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Europe’s biggest telecoms companies are calling on the EU to force big tech companies to pay a “fair” price for using their networks, the latest stage in the industry’s payments battle with the likes of Netflix and Google.
The chief executives of 20 groups, including BT, Deutsche Telekom and Telefónica, who signed an open letter seen by the Financial Times, said they would “benefit” from telecoms infrastructure The tech companies that are “the biggest” and drive traffic growth should contribute more to costs. It will be sent to the European Commission and members of the European Parliament.
“Future investment is under significant pressure and regulatory action is needed to secure investments,” they warned. “Fair and proportional contributions by the largest traffic generators to network infrastructure costs should form the basis of a new approach.”
They added that regulators needed to take action to help secure future investment, with telecoms groups having to spend billions to support the rollout of 5G and upgrades to full-fibre networks.
Signatories include Deutsche Telekom’s Timotheus Höttges, Orange’s Christel Heydemann, Telefonica’s José María Álvarez-Pallete and Telecom Italia’s Pietro Labriola. Outgoing BT CEO Philip Jansen, his successor Allison Kirkby (currently CEO of Telia) and Vodafone CEO Margarita De Margherita Della Valle also expressed her support.
They suggested that the payment mechanism might impose requirements only on the “largest traffic generators”, with a focus on “accountability and transparency of contributions…”. . . to allow operators to invest directly in Europe’s digital infrastructure”.
The so-called fair share initiative has found support in Brussels, with the European Parliament calling in June[ing] Establish a policy framework that allows large traffic generators to make their fair contribution to adequately funding telecoms networks without compromising net neutrality.”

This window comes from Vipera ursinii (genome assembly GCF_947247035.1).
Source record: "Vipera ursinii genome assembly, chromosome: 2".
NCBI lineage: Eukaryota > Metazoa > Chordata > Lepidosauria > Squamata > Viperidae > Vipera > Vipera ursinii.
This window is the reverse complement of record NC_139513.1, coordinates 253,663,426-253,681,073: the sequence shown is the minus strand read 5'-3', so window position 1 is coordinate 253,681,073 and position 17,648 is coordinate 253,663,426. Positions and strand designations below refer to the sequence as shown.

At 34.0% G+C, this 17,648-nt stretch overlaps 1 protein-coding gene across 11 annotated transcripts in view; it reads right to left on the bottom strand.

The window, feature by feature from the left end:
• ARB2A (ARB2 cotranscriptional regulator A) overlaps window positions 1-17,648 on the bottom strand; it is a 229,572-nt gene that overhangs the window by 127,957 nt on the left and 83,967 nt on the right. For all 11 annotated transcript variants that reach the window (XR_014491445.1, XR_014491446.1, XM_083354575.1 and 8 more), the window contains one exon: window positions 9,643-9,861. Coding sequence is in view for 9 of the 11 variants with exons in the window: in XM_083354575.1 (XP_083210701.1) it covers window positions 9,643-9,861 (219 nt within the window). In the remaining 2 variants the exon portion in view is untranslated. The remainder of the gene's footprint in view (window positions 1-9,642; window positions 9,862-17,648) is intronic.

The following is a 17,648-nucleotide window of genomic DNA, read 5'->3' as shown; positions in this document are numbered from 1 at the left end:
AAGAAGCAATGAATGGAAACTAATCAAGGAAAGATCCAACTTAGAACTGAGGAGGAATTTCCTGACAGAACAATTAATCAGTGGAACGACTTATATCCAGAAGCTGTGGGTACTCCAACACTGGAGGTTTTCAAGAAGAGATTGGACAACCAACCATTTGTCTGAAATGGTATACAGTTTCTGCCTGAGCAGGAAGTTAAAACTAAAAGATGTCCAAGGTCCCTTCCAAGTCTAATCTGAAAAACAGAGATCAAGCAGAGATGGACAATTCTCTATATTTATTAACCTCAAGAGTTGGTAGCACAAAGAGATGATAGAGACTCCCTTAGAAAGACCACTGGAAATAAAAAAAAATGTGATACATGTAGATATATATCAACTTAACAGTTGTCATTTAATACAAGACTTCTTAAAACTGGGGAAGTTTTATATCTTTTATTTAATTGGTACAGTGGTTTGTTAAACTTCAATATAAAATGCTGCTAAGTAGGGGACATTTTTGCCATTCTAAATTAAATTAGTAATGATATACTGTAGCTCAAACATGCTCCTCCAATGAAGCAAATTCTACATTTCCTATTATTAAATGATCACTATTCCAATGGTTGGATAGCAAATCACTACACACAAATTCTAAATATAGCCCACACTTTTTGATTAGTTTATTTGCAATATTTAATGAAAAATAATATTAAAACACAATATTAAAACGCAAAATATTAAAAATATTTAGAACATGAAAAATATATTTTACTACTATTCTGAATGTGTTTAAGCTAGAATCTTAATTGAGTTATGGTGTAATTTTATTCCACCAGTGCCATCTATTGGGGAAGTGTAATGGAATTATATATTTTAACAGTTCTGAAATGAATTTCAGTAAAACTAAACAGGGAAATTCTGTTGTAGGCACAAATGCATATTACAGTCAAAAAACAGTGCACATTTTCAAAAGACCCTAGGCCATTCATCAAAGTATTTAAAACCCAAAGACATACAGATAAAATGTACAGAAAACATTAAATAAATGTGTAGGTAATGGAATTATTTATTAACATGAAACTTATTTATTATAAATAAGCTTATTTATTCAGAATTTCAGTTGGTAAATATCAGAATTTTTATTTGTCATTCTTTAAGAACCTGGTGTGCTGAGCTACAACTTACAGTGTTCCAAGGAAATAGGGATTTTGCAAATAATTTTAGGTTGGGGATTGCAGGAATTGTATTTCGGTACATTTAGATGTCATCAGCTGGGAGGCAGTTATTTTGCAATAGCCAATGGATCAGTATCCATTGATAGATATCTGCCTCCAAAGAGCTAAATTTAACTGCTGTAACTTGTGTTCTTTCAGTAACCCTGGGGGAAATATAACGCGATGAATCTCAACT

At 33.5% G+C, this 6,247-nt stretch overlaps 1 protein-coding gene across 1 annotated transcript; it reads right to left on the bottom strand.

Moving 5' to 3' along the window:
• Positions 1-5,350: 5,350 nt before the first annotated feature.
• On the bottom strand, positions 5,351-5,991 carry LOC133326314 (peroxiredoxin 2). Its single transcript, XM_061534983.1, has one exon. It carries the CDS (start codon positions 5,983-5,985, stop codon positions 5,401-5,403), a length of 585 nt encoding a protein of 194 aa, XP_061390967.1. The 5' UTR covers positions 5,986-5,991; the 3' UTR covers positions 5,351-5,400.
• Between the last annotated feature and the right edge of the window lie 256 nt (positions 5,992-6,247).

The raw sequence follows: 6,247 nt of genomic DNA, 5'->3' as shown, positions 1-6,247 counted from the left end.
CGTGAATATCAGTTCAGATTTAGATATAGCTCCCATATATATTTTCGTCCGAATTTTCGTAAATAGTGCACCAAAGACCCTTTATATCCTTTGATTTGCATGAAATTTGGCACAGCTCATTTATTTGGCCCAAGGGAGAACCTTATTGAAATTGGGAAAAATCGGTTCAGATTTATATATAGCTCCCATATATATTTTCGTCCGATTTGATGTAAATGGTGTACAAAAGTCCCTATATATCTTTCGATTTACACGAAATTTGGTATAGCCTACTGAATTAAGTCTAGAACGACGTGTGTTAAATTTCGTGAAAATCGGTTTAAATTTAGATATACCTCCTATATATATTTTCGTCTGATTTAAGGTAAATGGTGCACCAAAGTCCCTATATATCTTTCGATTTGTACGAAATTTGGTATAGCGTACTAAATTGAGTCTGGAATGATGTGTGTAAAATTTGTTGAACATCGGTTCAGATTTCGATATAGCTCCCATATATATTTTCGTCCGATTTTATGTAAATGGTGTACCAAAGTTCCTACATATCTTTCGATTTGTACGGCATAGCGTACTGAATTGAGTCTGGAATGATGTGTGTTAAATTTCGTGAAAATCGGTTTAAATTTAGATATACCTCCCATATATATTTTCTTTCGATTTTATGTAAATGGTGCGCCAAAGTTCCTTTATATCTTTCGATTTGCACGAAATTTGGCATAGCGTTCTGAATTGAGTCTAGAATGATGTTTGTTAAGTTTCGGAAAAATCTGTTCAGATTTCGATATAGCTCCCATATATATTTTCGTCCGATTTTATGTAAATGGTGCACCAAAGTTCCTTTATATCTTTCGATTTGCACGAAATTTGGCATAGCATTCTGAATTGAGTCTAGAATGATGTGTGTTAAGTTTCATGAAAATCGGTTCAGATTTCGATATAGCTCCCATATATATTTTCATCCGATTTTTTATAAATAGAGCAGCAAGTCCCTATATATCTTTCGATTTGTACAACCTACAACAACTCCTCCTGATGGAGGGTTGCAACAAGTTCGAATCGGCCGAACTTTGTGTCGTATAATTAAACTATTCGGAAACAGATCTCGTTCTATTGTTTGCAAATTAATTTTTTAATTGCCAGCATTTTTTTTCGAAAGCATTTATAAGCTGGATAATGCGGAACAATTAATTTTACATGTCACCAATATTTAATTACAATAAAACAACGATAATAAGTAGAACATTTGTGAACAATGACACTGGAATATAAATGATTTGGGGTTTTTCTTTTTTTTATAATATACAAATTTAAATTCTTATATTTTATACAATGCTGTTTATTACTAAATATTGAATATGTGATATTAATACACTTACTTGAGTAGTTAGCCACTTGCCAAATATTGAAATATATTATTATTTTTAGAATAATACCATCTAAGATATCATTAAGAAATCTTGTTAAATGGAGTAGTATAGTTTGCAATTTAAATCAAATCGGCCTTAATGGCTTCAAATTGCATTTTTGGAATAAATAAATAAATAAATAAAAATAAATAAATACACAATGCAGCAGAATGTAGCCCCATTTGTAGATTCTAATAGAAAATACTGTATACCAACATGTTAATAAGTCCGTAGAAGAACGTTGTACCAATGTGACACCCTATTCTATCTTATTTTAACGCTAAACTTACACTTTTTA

The commission said €200 billion of additional investment may be needed to achieve the goal of 5G connectivity in all densely populated areas and gigabit coverage across the EU by 2030. The committee began consultations in February, but an expected release of results in June has been delayed.
According to the letter’s signatories, data traffic is growing at an average of 20% to 30% annually, driven primarily by a “few” large tech companies. The telecoms group expects this growth to continue but says it is unlikely to deliver a commensurate return on investment under current conditions.
Signatories of the letter claim that big tech companies “pay next to nothing for the transfer of data across our networks” while some cloud providers charge customers “up to 80 times more to transfer data onward from the cloud” “.
Tech groups have previously opposed fair share proposals, arguing they already have investments in internet infrastructure, including undersea cables and data centers, as well as content and services.
Daniel Friedlaender, head of CCIA Europe, which lobbies on behalf of the technology industry, believes that the telecoms group “benefits from the exciting content and services developed by creative and technology companies”.
“Now they are trying to trick Europe into giving them extra cash. Telcos want their networks to be fully subsidized by the same companies that help them grow and prosper,” he said. “Ultimately, these telecom giants want European consumers to pay for network again on top of subscription fees.”
The executives’ letter also called for an overhaul of telecoms regulation, with the executives asking policymakers to embrace “the need for scale to avoid market fragmentation.”
The industry is awaiting a Commission decision on Orange and MasMovil’s decision to form a joint venture in Spain, which is seen as a test case for the regulator’s tolerance for further consolidation across Europe.
A spokesman for the commission said its latest consultation dealt with the issue of “equitable contribution” to network costs. “This is a complex issue and any decision should be made with an understanding of basic facts and data.”